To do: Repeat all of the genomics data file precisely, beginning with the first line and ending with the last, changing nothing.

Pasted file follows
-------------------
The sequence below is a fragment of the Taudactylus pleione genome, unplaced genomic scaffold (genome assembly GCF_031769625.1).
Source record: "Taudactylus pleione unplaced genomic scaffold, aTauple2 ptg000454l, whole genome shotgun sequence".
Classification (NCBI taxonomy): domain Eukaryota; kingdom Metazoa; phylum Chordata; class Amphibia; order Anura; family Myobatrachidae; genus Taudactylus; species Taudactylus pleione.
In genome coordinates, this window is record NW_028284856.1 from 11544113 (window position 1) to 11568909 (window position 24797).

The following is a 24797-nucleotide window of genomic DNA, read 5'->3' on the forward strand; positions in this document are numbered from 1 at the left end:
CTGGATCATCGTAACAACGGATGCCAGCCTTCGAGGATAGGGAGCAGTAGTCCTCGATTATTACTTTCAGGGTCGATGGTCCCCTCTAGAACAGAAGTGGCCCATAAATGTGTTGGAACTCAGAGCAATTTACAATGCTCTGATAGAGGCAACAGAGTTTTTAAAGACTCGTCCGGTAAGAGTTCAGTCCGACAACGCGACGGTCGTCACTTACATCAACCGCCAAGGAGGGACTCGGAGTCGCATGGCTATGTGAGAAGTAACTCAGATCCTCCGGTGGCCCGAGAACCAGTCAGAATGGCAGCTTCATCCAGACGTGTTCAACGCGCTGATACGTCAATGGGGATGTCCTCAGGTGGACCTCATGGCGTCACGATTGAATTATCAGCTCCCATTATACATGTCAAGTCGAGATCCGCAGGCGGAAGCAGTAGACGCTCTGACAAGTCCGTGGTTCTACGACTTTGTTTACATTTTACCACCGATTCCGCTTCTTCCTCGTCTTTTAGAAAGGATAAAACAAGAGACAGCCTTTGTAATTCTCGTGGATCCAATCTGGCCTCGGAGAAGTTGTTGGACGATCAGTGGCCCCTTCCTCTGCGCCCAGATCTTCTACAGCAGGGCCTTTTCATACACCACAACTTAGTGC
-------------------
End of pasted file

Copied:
The sequence below is a fragment of the Taudactylus pleione genome, unplaced genomic scaffold (genome assembly GCF_031769625.1).
Source record: "Taudactylus pleione unplaced genomic scaffold, aTauple2 ptg000454l, whole genome shotgun sequence".
Classification (NCBI taxonomy): domain Eukaryota; kingdom Metazoa; phylum Chordata; class Amphibia; order Anura; family Myobatrachidae; genus Taudactylus; species Taudactylus pleione.
In genome coordinates, this window is record NW_028284856.1 from 11544113 (window position 1) to 11568909 (window position 24797).

The following is a 24797-nucleotide window of genomic DNA, read 5'->3' on the forward strand; positions in this document are numbered from 1 at the left end:
CTGGATCATCGTAACAACGGATGCCAGCCTTCGAGGATAGGGAGCAGTAGTCCTCGATTATTACTTTCAGGGTCGATGGTCCCCTCTAGAACAGAAGTGGCCCATAAATGTGTTGGAACTCAGAGCAATTTACAATGCTCTGATAGAGGCAACAGAGTTTTTAAAGACTCGTCCGGTAAGAGTTCAGTCCGACAACGCGACGGTCGTCACTTACATCAACCGCCAAGGAGGGACTCGGAGTCGCATGGCTATGTGAGAAGTAACTCAGATCCTCCGGTGGCCCGAGAACCAGTCAGAATGGCAGCTTCATCCAGACGTGTTCAACGCGCTGATACGTCAATGGGGATGTCCTCAGGTGGACCTCATGGCGTCACGATTGAATTATCAGCTCCCATTATACATGTCAAGTCGAGATCCGCAGGCGGAAGCAGTAGACGCTCTGACAAGTCCGTGGTTCTACGACTTTGTTTACATTTTACCACCGATTCCGCTTCTTCCTCGTCTTTTAGAAAGGATAAAACAAGAGACAGCCTTTGTAATTCTCGTGGATCCAATCTGGCCTCGGAGAAGTTGTTGGACGATCAGTGGCCCCTTCCTCTGCGCCCAGATCTTCTACAGCAGGGCCTTTTCATACACCACAACTTAGTGC